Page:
When there is compensatory government spending, bailouts and other losses are covered by the government because there is too much importance in a large business. The increase in volume of expenditure for goods and services only hinders the businesses profit margins. The more money that is spent on the product and it’s makers means the market price will need to rise or the profit margin will lessen. When a large business goes bankrupt, all of the other industries that were dependant will suffer from decreased demand. For example, when Ford Motor Company failed, unemployment increased, profits dropped, but not just for Ford. Many industries experienced the same deficits because they supplied materials for Ford. As a result, the demand from Ford ended which affected thousands of employees of other companies.
What were some of the primary differences in economic performance between the Golden Age and the US economy post 1981 (be specific) and how can we explain them?
In the Golden Age, the economic model was focused on domestic trade whereas the focus after 1981 concentrated on foreign trade.In order for the circular flow of Keynesian economics to work was if there was reciprocal circulation of income between producers and consumers. During the Golden Age of American Capitalism, The rise of national banks caused a resurgence of wealth. The creation of national banks gave the government more control. National banks were required to have a predetermined reserve on hand at all times in that Federal Reserve’s district.Therefore, with more money circulating, investors were able to build suburbs and industries that would only be successful originally in America.The demand for products skyrocketed as household consumption rose. In addition, the creation of labor unions caused the labor force to actually receive higher wages and have a vested interest in the companies’ productivity.The growth of building and a new way of life after the war resulted in a boom in the economy. At that point the modern consumption habits began.
Investments in social programs along with the creation of the New Deal enhanced the economy within the U.S.. The New Deal was an objective “enunciated by the governors of the Federal Reserve and by many leaders of the Roosevelt administration” (MES, 115). This monetary policy was designed to “help restore growth of the economy itself” (MES, 115). When the economy plummeted, the Board of Governors of the Federal Reserve “Slowed down the increase in the supply of money by raising interest rates” (MES 116). Another feature that greatly influenced U.S. capitalism was structural changes in response to the war. The combination of labor, technical, and governmental change resulted in a more efficient supply for products. The government also implemented social security, unemployment benefits, and agricultural price supports for farmers. The combination of these benefits made the U.S. economy stronger and wealthier.
Technology advances gave U.S. industry even more of an advantage because production rates increased. The quantity of products produced was cheaper to create, required less labor costs, and the demand for the products was still high.In “A Job at Ford’s”, the production rates were incredible as they cornered the car market. In 1913, the U.S. had over one third of the global industrial output. This meant that our overall exports were greater than imports. The profit made from golden age was unbelievable because they were well organized with clear production objectives. The many “improvements in technology were such that larger-sized plants were necessary to take advantage of more efficient methods of production” (Hunt,119).Firms would stress a boostin efficiency to have low cost and high profit. The overhead of firms was primarily parts and labor. Having the most efficient assembly line in a factory was the difference between the number one and number two factory. More efficient firms could have fewer employees, lower production costs, lower market prices, and higher profit margins. Some commodities are necessary but not profitable such as roads, or railways. These commodities would be “‘consumed socially’, and their production and sale might never be profitable in a laissez-faire capitalist economy, even though they might be deemed highly desirable by most citizens” (Hunt, 126). The public sector often invests in public projects because they are necessary for the private sector to remain profitable. Even if the socially consumed commodity is not profitable, the “producer still profited from making and selling it” (Hunt, 126). For example, Ford didn’t invest in building roads, but he sold more cars when the roads were made.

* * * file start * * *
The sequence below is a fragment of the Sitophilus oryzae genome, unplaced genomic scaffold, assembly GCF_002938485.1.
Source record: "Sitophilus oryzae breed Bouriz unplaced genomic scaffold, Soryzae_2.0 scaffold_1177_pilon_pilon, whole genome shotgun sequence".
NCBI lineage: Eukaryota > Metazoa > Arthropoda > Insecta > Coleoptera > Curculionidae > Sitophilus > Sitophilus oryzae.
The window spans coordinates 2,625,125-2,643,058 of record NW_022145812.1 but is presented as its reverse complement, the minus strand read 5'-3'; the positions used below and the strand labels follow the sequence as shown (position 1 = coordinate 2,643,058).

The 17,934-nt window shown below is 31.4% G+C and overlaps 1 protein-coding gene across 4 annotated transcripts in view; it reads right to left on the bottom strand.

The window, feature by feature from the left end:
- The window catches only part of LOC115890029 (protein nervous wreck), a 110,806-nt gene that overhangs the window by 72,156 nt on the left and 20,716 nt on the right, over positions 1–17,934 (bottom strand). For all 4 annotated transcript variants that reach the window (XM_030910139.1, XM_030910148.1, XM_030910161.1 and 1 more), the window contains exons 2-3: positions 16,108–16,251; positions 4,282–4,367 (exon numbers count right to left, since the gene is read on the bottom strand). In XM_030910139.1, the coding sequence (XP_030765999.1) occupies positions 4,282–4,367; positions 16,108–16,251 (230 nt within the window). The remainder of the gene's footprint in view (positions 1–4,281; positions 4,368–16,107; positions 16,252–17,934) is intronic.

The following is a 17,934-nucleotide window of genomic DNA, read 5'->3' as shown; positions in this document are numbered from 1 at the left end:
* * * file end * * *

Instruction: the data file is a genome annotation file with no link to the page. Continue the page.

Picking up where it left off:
After 1981 international trade became a major source for the economy’s growth. The rise of imports and exports from international trade caused an increase in profit from the U.S. economy. Unlike the Golden Age, this profit was not gained from trade and demand within our society. Instead we became much more reliant on other countries, other countries’ economies also grew with ours, and the demand for products here and abroad continued to increase. Even though our economy grew because we started trading with other countries, it also resulted in being more reliant on other countries. The international economies were on equal footing with ours because other countries industries began to thrive as well.The political struggles that can occur because of necessary alliances for trade can be detrimental to our overall power and leverage. Since we began to import more goods that cost less to make, it resulted in more money going to those countries. In all, the foreign economies that originally were struggling after the war ended up taking over many industries. Our imports and exports needed to be offset in order to be profitable or else we would lose money. Whether the transaction involves money, goods, or labor, the exports need to either be greater than or equal to the imports or else the economy would fail. Finally, the demand of products from foreign countries caused Americans to outsource as much as possible and consume those products.
Before the Great Depression hit our economy, the rich became exponentially more wealthy and powerful as the economy was controlled by them and gave them advantages.From the Great Depression to the modern era, Keynes and Keynesian economists have changed our economic theory, social life, and views of the market. To stimulate the economy after the Depression, Keynesian economists thought reducing interest rates and investing in social projects would solve the economic problem. It worked after the depression, but it failed in the 1970’s as foreign trade, corporate power, and unemployment increased. The difference between the Golden Age and the 1980’s to 2000’s were that the products were demanded and traded within the U.S. economy instead of trading within foreign economies.